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Showing posts from March, 2010

The Fun Pass

For $8.25, the New York City Transit Authority will sell you a “Fun Pass”. Buy one and you can ride the subway all day long – sort of like the POP bracelet at Six Flags. I’m a walker by nature, so I usually opt for the regular Metrocard and pay for my subway one trip at a time. Last Wednesday was an exception. My early morning meeting was way up in Harlem, my dinner was in the East Village. Between business and pleasure, I had at least five other stops to make. If ever there were a day for a “Fun Pass”, I knew this would be it. I worked my way downtown on the Broadway-Seventh Avenue line – the 1,2 &3 trains. I started off at 137th and Lenox before progressing to Cathedral Parkway, 66th, Columbus Circle, Times Square, 14th, and Wall Street. Twice I ventured East; once on the Grand Central Shuttle and once on the L. I grabbed breakfast in a diner located in the lobby of Harlem Hospital Center, lunch with a colleague at a Columbia University watering hole and dinner with my

Play Ball!

Things as critical as this, the selection of a favored baseball team, are not, as some suspect, a matter of choice; one does not choose a team as one does not select his own genes. They are confirmed upon you more than we know an act of heredity. -- David Halberstam I am reasonably certain the Mets will win the pennant in 2010. Truth be told, I’ve believed that same thing every year since 1965. That was the year my father first took me to Shea Stadium and “confirmed my favored team upon me”. We still had black and white television so I had never seen a game in color before. Like so many kids of that era I was struck by the green grass, the brown dirt and the bright colors of the uniforms before a pitch was even thrown. I was, however, dumbfounded, by my first in-person look at my favorite Met; a third baseman named Charley Smith. Twenty-seven-years old in 1965, he was already a journeyman having played for the Dodgers, Phillies and White Sox before coming to Shea. He went on to pla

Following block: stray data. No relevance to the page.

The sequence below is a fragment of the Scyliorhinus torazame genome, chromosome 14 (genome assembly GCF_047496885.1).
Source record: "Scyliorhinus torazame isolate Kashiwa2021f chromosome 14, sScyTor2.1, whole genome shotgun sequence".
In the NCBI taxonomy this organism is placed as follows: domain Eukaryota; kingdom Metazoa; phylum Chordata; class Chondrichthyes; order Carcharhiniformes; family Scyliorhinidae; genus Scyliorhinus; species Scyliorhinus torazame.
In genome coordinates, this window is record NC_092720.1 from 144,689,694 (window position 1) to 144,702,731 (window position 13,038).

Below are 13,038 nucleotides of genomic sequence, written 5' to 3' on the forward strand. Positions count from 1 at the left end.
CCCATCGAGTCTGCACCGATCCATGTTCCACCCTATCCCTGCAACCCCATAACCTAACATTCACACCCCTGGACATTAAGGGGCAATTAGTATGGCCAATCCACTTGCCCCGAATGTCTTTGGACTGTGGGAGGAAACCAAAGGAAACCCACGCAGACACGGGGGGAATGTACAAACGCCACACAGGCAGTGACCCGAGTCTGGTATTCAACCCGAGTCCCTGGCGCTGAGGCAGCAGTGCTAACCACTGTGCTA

Ted and Dippy

I looked at the “Today in History” note in my morning paper and two old friends jumped out at me. One I knew very well. I never met the other, but he knew me; and every other kid of my generation. March 2nd is the birthday of Theodore Geisel (1904-1991); better known as Dr. Seuss. On a college application I was asked to name my “most memorable book”. I knew they expected 18-year-old males to respond with Hemmingway, Tolkien, Melville or Salinger. In the seventies they surely got their fair share of Keseys and Kerouacs. Maybe even a Hunter S. Thompson or two. I’m sure they reveled in more ambitious responses featuring Joyce or Milton. They did not get it from me. The application said “most memorable” and I interpreted that quite literally. I declared Dr. Seuss’s Hop on Pop as the obvious answer. After all, I had memorized it cover to cover by the time I was 5 and could still recite it verbatim as I completed that application in 1977. What could be more memorable than that? From “Up,